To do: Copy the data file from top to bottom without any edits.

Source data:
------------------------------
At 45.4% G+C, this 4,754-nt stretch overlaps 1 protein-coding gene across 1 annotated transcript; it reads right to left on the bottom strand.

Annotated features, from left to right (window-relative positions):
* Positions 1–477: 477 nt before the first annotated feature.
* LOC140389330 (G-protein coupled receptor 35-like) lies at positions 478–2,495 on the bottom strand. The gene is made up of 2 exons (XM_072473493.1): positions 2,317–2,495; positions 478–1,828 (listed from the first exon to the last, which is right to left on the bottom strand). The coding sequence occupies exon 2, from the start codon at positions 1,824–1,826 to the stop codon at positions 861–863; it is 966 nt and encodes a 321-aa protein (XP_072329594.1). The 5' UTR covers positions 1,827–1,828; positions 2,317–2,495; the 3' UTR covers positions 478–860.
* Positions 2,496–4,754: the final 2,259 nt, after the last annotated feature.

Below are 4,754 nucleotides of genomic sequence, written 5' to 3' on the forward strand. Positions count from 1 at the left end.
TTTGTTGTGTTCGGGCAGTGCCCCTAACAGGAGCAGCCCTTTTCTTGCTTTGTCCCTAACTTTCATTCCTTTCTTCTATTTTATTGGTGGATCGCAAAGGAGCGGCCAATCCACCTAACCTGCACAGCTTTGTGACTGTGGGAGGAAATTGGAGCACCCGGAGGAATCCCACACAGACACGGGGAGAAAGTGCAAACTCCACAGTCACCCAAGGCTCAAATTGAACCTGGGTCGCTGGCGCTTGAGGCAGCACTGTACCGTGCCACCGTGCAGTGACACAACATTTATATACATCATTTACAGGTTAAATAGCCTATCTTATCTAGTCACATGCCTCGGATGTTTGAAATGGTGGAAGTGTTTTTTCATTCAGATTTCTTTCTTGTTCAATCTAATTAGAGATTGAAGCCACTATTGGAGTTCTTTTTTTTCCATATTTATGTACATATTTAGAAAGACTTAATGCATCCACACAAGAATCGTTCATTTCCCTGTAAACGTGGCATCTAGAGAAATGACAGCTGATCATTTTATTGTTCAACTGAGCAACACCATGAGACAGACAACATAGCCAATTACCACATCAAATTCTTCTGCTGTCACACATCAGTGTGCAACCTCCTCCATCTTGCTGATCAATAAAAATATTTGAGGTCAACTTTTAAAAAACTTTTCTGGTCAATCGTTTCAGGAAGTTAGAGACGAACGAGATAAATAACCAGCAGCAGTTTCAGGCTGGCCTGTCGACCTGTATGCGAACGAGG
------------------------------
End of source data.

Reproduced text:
At 45.4% G+C, this 4,754-nt stretch overlaps 1 protein-coding gene across 1 annotated transcript; it reads right to left on the bottom strand.

Annotated features, from left to right (window-relative positions):
* Positions 1–477: 477 nt before the first annotated feature.
* LOC140389330 (G-protein coupled receptor 35-like) lies at positions 478–2,495 on the bottom strand. The gene is made up of 2 exons (XM_072473493.1): positions 2,317–2,495; positions 478–1,828 (listed from the first exon to the last, which is right to left on the bottom strand). The coding sequence occupies exon 2, from the start codon at positions 1,824–1,826 to the stop codon at positions 861–863; it is 966 nt and encodes a 321-aa protein (XP_072329594.1). The 5' UTR covers positions 1,827–1,828; positions 2,317–2,495; the 3' UTR covers positions 478–860.
* Positions 2,496–4,754: the final 2,259 nt, after the last annotated feature.

Below are 4,754 nucleotides of genomic sequence, written 5' to 3' on the forward strand. Positions count from 1 at the left end.
TTTGTTGTGTTCGGGCAGTGCCCCTAACAGGAGCAGCCCTTTTCTTGCTTTGTCCCTAACTTTCATTCCTTTCTTCTATTTTATTGGTGGATCGCAAAGGAGCGGCCAATCCACCTAACCTGCACAGCTTTGTGACTGTGGGAGGAAATTGGAGCACCCGGAGGAATCCCACACAGACACGGGGAGAAAGTGCAAACTCCACAGTCACCCAAGGCTCAAATTGAACCTGGGTCGCTGGCGCTTGAGGCAGCACTGTACCGTGCCACCGTGCAGTGACACAACATTTATATACATCATTTACAGGTTAAATAGCCTATCTTATCTAGTCACATGCCTCGGATGTTTGAAATGGTGGAAGTGTTTTTTCATTCAGATTTCTTTCTTGTTCAATCTAATTAGAGATTGAAGCCACTATTGGAGTTCTTTTTTTTCCATATTTATGTACATATTTAGAAAGACTTAATGCATCCACACAAGAATCGTTCATTTCCCTGTAAACGTGGCATCTAGAGAAATGACAGCTGATCATTTTATTGTTCAACTGAGCAACACCATGAGACAGACAACATAGCCAATTACCACATCAAATTCTTCTGCTGTCACACATCAGTGTGCAACCTCCTCCATCTTGCTGATCAATAAAAATATTTGAGGTCAACTTTTAAAAAACTTTTCTGGTCAATCGTTTCAGGAAGTTAGAGACGAACGAGATAAATAACCAGCAGCAGTTTCAGGCTGGCCTGTCGACCTGTATGCGAACGAGG